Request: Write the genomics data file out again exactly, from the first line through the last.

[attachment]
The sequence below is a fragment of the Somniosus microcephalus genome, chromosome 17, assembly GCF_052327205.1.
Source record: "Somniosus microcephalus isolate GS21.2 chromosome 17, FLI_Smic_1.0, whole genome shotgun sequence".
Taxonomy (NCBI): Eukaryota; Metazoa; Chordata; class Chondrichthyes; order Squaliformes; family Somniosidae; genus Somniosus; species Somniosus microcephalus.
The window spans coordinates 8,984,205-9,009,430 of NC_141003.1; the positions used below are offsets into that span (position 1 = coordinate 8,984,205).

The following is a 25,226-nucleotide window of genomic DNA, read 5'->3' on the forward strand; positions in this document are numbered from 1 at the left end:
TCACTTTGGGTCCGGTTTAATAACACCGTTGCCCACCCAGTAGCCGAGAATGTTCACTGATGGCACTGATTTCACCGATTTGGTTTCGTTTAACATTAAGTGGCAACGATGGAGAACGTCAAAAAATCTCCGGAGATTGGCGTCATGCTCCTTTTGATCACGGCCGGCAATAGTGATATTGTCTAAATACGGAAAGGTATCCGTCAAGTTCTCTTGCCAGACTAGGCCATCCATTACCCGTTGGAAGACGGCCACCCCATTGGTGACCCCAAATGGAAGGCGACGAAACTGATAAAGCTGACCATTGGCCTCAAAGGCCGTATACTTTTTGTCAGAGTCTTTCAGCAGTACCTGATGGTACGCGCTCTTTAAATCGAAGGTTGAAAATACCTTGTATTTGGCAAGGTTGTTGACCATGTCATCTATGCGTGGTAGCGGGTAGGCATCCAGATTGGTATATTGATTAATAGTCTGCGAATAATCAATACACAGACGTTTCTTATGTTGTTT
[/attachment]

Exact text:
The sequence below is a fragment of the Somniosus microcephalus genome, chromosome 17, assembly GCF_052327205.1.
Source record: "Somniosus microcephalus isolate GS21.2 chromosome 17, FLI_Smic_1.0, whole genome shotgun sequence".
Taxonomy (NCBI): Eukaryota; Metazoa; Chordata; class Chondrichthyes; order Squaliformes; family Somniosidae; genus Somniosus; species Somniosus microcephalus.
The window spans coordinates 8,984,205-9,009,430 of NC_141003.1; the positions used below are offsets into that span (position 1 = coordinate 8,984,205).

The following is a 25,226-nucleotide window of genomic DNA, read 5'->3' on the forward strand; positions in this document are numbered from 1 at the left end:
TCACTTTGGGTCCGGTTTAATAACACCGTTGCCCACCCAGTAGCCGAGAATGTTCACTGATGGCACTGATTTCACCGATTTGGTTTCGTTTAACATTAAGTGGCAACGATGGAGAACGTCAAAAAATCTCCGGAGATTGGCGTCATGCTCCTTTTGATCACGGCCGGCAATAGTGATATTGTCTAAATACGGAAAGGTATCCGTCAAGTTCTCTTGCCAGACTAGGCCATCCATTACCCGTTGGAAGACGGCCACCCCATTGGTGACCCCAAATGGAAGGCGACGAAACTGATAAAGCTGACCATTGGCCTCAAAGGCCGTATACTTTTTGTCAGAGTCTTTCAGCAGTACCTGATGGTACGCGCTCTTTAAATCGAAGGTTGAAAATACCTTGTATTTGGCAAGGTTGTTGACCATGTCATCTATGCGTGGTAGCGGGTAGGCATCCAGATTGGTATATTGATTAATAGTCTGCGAATAATCAATACACAGACGTTTCTTATGTTGTTT